Further along Nethergate, on the left, hardly noticeable, a small plaque on a tenement wall commemorates Fanny Wright (1795-1852) an early feminist and proponent of women’s rights. In the same house lived Dr. Thomas Maclagan, also a pioneer in his field. His research into salicin, an extract from the bark of white willow trees led to further research abroad. What millions of people are grateful for, and know today as aspirin, was the outcome.
The Nethergate merges with Perth Road and on passing St. Andrew’s Catholic Cathedral you reach the cultural quarter, the bohemian West End. Dundee Contemporary Arts building houses galleries, cinemas and a café/ bar. In the restaurant, large windows give a good view over the Science Centre. There is a choice of other art galleries and eating establishments nearby, including a restaurant in the Repertory Theatre though a “peh” (meat pie) or “ingin bridie” culinary specialities of Dundee might be hard to find here.
Still on the Nethergate, past the University and across the road from Duncan of Jordanstone College of Art and Design, the street known as Roseangle leads down to the river. Near its end, on the left, is a well - used children’s play area. Passing trains and small aircraft that leave and return to Dundee’s nearby riverside airport add extra interest.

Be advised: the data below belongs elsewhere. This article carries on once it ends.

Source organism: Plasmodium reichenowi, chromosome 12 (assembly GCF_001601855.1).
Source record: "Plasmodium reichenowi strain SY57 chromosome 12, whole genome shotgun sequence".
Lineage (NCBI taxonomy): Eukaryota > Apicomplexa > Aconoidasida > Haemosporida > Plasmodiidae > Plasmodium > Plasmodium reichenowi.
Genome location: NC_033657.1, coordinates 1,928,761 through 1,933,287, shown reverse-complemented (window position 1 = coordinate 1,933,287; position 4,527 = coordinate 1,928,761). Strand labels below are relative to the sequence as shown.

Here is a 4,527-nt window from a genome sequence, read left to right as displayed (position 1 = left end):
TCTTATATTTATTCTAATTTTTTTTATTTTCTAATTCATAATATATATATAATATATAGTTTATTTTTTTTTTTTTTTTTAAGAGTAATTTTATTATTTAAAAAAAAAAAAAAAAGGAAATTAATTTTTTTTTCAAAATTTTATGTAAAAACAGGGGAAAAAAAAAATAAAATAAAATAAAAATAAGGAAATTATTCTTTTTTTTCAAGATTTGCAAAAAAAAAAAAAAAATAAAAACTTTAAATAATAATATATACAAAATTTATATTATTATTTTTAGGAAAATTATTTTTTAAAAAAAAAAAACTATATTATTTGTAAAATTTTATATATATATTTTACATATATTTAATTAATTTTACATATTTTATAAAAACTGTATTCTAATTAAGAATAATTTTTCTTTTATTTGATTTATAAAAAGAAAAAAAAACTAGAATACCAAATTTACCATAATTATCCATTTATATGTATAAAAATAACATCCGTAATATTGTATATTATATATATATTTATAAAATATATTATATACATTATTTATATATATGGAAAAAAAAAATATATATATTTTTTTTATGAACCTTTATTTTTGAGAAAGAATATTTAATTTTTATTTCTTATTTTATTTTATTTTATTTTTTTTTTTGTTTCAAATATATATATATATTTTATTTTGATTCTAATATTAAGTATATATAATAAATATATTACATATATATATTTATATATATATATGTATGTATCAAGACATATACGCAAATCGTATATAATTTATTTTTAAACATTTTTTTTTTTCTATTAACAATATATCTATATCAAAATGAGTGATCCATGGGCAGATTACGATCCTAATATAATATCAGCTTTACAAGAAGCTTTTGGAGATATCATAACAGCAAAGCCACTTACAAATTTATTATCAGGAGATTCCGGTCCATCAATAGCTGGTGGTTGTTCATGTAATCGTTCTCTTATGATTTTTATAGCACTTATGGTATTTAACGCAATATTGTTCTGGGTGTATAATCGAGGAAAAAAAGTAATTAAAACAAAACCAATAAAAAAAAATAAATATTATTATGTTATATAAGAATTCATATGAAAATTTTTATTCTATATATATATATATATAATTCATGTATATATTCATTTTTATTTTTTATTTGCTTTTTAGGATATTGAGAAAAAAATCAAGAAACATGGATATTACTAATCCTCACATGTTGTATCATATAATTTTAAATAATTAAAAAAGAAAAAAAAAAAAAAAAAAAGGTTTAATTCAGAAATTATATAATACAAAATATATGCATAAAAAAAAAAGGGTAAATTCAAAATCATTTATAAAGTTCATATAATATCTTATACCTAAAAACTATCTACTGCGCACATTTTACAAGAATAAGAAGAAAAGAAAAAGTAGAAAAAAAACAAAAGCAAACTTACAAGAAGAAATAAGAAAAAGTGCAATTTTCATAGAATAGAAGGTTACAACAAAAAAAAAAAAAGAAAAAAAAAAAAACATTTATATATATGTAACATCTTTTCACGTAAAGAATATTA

Before leaving Roseangle, stroll at least as far as the bandstand on Magdalen Green, Dundee’s oldest park. The bandstand is used for concerts in summertime.
Retrace your steps to Roseangle and Riverside Approach, which ends almost below a span of the Tay Railway Bridge (1887). From here, panoramic views extend across to Fife and up the river towards Perth. Seals are often seen on sandbanks near the bridge supports when the water level is low.
Stumps on the east side of the old railway bridge are still visible in the water. These are remnants from the calamity since known as the Tay Bridge Disaster, when, in high winds on the 28th December 1879, the evening train from Edinburgh to Dundee - engine, six carriages and all the passengers, plunged into the icy waters of the River Tay. No one survived. A hundred yards or so to the west, on the walkway, there is a memorial to those who lost their lives in the disaster.